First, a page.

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Lansing — A state commission that oversees Michigan’s utilities said Friday it is requiring an investigation into a 12-year-old Detroit girl’s accidental death after coming into contact with a downed power line.

K’brianna Griffin was killed Sept. 7 after an inactive city power line became “energized” when it fell across a live DTE Energy wire, according to officials.

A medical examiner said the girl died at the scene and the death was considered an accidental electrocution, which Detroit Mayor Mike Duggan has called an “avoidable tragedy.”

The Michigan Public Service Commission has directed DTE Energy to investigate the circumstances surrounding the accident. The company must submit a report of its findings by Oct. 21.

Michigan Public Service Commission spokeswoman Judy Palnau said the commission has the authority to mandate investigations in certain circumstances, such as in the event of a death or the sluggish restoration of power by Lansing utility officials after a winter 2013 ice storm.

The Detroit investigation is meant to discover what went wrong and what can be done to prevent similar situations from recurring, Palnau said.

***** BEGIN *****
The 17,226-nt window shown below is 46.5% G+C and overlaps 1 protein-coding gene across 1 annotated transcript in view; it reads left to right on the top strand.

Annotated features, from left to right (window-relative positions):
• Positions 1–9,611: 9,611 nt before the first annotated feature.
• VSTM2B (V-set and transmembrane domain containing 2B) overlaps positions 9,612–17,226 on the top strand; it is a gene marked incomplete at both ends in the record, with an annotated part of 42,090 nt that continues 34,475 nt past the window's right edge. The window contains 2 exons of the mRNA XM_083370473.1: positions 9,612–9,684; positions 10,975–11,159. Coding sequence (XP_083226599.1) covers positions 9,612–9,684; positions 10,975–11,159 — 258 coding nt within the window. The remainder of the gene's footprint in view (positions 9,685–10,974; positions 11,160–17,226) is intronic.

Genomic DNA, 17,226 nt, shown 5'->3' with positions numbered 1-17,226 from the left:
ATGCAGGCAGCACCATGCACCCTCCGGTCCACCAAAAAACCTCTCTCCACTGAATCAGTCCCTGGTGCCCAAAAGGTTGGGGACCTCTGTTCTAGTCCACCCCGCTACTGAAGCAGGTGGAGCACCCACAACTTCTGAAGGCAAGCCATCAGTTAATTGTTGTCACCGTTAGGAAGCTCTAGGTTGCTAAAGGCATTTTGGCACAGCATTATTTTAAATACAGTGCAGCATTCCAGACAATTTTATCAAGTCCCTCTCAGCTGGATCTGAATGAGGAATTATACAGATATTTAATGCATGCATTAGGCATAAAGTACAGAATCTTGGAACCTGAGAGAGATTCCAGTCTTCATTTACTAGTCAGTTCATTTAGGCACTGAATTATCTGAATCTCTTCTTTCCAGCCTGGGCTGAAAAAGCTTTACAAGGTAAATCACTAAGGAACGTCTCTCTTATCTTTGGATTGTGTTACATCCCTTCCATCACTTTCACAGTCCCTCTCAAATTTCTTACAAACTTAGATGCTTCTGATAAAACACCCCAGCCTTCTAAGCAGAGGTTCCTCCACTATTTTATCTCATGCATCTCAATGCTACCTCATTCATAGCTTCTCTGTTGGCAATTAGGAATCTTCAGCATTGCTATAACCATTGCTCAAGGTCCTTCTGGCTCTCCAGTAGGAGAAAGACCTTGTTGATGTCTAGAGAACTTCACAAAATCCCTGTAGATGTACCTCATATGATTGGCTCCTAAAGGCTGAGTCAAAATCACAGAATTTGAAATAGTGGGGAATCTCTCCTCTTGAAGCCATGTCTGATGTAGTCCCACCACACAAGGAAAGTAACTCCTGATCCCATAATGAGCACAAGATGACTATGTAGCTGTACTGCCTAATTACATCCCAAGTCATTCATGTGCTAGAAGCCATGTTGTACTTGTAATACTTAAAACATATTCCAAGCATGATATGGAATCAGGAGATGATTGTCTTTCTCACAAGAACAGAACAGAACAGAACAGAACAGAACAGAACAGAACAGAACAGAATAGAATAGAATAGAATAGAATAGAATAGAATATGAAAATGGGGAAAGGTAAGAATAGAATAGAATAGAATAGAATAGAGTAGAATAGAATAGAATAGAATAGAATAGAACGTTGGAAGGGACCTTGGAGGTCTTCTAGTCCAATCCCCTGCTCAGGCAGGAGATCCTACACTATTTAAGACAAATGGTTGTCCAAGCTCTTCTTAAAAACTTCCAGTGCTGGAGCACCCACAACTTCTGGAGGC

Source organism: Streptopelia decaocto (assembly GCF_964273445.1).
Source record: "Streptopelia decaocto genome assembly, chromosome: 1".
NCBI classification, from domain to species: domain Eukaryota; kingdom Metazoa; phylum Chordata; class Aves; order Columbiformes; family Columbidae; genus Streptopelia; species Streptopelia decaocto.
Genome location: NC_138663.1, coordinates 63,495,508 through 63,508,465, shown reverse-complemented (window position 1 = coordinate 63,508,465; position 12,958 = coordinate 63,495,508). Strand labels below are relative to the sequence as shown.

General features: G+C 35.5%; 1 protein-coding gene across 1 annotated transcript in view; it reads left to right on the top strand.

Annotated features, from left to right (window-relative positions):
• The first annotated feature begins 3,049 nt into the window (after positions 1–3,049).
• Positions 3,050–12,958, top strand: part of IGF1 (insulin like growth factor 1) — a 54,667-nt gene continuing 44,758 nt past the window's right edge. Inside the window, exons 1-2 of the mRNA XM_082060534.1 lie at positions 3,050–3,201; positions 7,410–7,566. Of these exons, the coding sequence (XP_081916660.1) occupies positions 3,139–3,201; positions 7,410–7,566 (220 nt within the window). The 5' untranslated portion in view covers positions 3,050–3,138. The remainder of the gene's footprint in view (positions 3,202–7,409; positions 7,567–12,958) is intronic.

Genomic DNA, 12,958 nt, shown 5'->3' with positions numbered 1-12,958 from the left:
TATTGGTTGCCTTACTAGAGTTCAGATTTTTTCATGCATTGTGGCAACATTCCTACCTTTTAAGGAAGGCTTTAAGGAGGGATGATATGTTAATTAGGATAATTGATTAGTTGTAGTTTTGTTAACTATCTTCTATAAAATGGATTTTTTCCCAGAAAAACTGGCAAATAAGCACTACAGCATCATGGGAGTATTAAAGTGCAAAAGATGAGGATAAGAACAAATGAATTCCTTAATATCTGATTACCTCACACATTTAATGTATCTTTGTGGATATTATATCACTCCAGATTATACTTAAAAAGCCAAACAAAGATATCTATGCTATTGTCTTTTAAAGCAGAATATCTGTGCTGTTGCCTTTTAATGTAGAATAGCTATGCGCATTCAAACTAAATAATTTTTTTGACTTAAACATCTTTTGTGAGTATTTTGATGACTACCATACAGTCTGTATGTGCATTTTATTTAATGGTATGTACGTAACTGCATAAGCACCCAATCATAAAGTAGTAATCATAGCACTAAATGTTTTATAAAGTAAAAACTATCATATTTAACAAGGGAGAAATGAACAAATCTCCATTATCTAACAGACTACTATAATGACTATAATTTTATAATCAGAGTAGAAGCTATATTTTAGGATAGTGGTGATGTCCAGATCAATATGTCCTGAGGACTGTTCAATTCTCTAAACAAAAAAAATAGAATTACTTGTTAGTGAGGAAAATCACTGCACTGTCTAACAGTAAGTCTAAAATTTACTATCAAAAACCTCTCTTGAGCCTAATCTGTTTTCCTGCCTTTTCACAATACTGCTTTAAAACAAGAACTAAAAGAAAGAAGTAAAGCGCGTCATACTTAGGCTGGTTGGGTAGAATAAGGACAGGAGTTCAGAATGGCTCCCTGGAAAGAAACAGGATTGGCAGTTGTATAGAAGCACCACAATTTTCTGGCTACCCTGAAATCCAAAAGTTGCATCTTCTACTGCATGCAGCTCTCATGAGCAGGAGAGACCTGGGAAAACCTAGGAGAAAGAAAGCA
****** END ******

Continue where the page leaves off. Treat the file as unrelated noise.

“That’s really the concern here: To find out what happened and to prevent it from happening again,” she said.

DTE officials also will meet with staff from the state commission “to develop a plan as soon as possible for the utility to eliminate similar situations throughout the city of Detroit where there may be a risk of abandoned lines that could become energized by a line carrying electricity,” according to a commission press release.

K’brianna was playing in her friend’s yard about four blocks from her home around 8 p.m. Sept. 7 on the 16700 block of St. Marys near Greenfield and West McNichols when she came in contact with the downed wire, officials said.

DTE workers first became aware of the downed line July 27, according to the commission’s order.

“On that date, a DTE Electric employee apparently personally observed the potentially hazardous situation, cordoned off the area with yellow caution tape, notified nearby residents and reported the situation to a DTE Electric dispatch employee who then notified DPLD (Detroit Public Lighting Department) about the condition of the downed DPLD line,” the order said.

Detroit’s electric grid is also “in the process of being upgraded” and in some cases “replaced in its entirety,” the order notes.

mgerstein@detroitnews.com

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